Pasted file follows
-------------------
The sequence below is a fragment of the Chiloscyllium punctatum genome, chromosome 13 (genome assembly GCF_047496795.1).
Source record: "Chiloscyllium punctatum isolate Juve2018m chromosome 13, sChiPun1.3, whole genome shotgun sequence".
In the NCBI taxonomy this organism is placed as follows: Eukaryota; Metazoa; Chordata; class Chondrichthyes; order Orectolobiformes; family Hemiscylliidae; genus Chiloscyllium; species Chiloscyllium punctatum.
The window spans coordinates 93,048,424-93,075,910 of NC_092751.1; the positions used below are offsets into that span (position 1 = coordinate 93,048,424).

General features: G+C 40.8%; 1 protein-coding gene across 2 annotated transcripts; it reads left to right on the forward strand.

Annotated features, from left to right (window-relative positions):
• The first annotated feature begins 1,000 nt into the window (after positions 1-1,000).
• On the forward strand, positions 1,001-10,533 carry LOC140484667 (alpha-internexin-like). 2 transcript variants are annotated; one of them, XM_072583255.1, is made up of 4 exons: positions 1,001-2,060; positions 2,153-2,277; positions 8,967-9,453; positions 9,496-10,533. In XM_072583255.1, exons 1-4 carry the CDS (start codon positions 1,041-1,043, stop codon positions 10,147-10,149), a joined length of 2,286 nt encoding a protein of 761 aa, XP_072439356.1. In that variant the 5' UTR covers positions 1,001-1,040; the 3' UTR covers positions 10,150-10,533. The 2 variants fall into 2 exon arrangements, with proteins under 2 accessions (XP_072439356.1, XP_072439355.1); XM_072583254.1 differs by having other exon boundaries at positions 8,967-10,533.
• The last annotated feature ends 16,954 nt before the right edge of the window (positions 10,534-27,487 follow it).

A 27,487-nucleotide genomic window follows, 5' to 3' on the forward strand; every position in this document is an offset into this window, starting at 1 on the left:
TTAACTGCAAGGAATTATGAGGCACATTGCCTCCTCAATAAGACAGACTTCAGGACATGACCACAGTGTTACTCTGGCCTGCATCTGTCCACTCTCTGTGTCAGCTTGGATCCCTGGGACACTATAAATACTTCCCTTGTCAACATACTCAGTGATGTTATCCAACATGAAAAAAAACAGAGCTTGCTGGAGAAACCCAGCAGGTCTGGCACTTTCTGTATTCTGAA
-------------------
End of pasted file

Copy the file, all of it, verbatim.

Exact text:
The sequence below is a fragment of the Chiloscyllium punctatum genome, chromosome 13 (genome assembly GCF_047496795.1).
Source record: "Chiloscyllium punctatum isolate Juve2018m chromosome 13, sChiPun1.3, whole genome shotgun sequence".
In the NCBI taxonomy this organism is placed as follows: Eukaryota; Metazoa; Chordata; class Chondrichthyes; order Orectolobiformes; family Hemiscylliidae; genus Chiloscyllium; species Chiloscyllium punctatum.
The window spans coordinates 93,048,424-93,075,910 of NC_092751.1; the positions used below are offsets into that span (position 1 = coordinate 93,048,424).

General features: G+C 40.8%; 1 protein-coding gene across 2 annotated transcripts; it reads left to right on the forward strand.

Annotated features, from left to right (window-relative positions):
• The first annotated feature begins 1,000 nt into the window (after positions 1-1,000).
• On the forward strand, positions 1,001-10,533 carry LOC140484667 (alpha-internexin-like). 2 transcript variants are annotated; one of them, XM_072583255.1, is made up of 4 exons: positions 1,001-2,060; positions 2,153-2,277; positions 8,967-9,453; positions 9,496-10,533. In XM_072583255.1, exons 1-4 carry the CDS (start codon positions 1,041-1,043, stop codon positions 10,147-10,149), a joined length of 2,286 nt encoding a protein of 761 aa, XP_072439356.1. In that variant the 5' UTR covers positions 1,001-1,040; the 3' UTR covers positions 10,150-10,533. The 2 variants fall into 2 exon arrangements, with proteins under 2 accessions (XP_072439356.1, XP_072439355.1); XM_072583254.1 differs by having other exon boundaries at positions 8,967-10,533.
• The last annotated feature ends 16,954 nt before the right edge of the window (positions 10,534-27,487 follow it).

A 27,487-nucleotide genomic window follows, 5' to 3' on the forward strand; every position in this document is an offset into this window, starting at 1 on the left:
TTAACTGCAAGGAATTATGAGGCACATTGCCTCCTCAATAAGACAGACTTCAGGACATGACCACAGTGTTACTCTGGCCTGCATCTGTCCACTCTCTGTGTCAGCTTGGATCCCTGGGACACTATAAATACTTCCCTTGTCAACATACTCAGTGATGTTATCCAACATGAAAAAAAACAGAGCTTGCTGGAGAAACCCAGCAGGTCTGGCACTTTCTGTATTCTGAA